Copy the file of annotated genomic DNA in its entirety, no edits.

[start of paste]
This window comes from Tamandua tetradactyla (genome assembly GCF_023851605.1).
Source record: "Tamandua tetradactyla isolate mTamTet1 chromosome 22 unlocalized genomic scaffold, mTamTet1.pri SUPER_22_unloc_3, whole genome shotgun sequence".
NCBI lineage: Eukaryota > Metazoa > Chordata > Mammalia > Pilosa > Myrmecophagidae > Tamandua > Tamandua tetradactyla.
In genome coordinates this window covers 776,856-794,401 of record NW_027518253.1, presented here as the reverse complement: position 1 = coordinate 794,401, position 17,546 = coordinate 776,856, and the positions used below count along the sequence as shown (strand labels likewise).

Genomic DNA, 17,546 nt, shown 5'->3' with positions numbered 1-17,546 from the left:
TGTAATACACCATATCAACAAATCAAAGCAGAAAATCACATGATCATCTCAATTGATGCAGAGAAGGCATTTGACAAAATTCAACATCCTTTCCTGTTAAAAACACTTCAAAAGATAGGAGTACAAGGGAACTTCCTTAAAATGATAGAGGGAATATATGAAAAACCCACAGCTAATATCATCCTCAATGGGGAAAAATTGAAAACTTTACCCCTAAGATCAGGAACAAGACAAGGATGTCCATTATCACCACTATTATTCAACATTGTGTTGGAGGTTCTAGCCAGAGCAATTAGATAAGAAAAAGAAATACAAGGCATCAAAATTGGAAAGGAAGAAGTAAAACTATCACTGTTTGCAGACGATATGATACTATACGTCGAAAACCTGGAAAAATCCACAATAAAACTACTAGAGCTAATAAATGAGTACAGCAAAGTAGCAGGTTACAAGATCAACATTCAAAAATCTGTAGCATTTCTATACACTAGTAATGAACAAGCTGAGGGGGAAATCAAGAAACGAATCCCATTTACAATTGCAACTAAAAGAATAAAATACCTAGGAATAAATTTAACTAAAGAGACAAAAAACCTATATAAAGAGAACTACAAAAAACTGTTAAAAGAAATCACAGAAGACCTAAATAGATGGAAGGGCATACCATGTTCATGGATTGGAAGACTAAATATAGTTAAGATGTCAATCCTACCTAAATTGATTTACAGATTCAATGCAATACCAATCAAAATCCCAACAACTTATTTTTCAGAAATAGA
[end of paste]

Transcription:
This window comes from Tamandua tetradactyla (genome assembly GCF_023851605.1).
Source record: "Tamandua tetradactyla isolate mTamTet1 chromosome 22 unlocalized genomic scaffold, mTamTet1.pri SUPER_22_unloc_3, whole genome shotgun sequence".
NCBI lineage: Eukaryota > Metazoa > Chordata > Mammalia > Pilosa > Myrmecophagidae > Tamandua > Tamandua tetradactyla.
In genome coordinates this window covers 776,856-794,401 of record NW_027518253.1, presented here as the reverse complement: position 1 = coordinate 794,401, position 17,546 = coordinate 776,856, and the positions used below count along the sequence as shown (strand labels likewise).

Genomic DNA, 17,546 nt, shown 5'->3' with positions numbered 1-17,546 from the left:
TGTAATACACCATATCAACAAATCAAAGCAGAAAATCACATGATCATCTCAATTGATGCAGAGAAGGCATTTGACAAAATTCAACATCCTTTCCTGTTAAAAACACTTCAAAAGATAGGAGTACAAGGGAACTTCCTTAAAATGATAGAGGGAATATATGAAAAACCCACAGCTAATATCATCCTCAATGGGGAAAAATTGAAAACTTTACCCCTAAGATCAGGAACAAGACAAGGATGTCCATTATCACCACTATTATTCAACATTGTGTTGGAGGTTCTAGCCAGAGCAATTAGATAAGAAAAAGAAATACAAGGCATCAAAATTGGAAAGGAAGAAGTAAAACTATCACTGTTTGCAGACGATATGATACTATACGTCGAAAACCTGGAAAAATCCACAATAAAACTACTAGAGCTAATAAATGAGTACAGCAAAGTAGCAGGTTACAAGATCAACATTCAAAAATCTGTAGCATTTCTATACACTAGTAATGAACAAGCTGAGGGGGAAATCAAGAAACGAATCCCATTTACAATTGCAACTAAAAGAATAAAATACCTAGGAATAAATTTAACTAAAGAGACAAAAAACCTATATAAAGAGAACTACAAAAAACTGTTAAAAGAAATCACAGAAGACCTAAATAGATGGAAGGGCATACCATGTTCATGGATTGGAAGACTAAATATAGTTAAGATGTCAATCCTACCTAAATTGATTTACAGATTCAATGCAATACCAATCAAAATCCCAACAACTTATTTTTCAGAAATAGA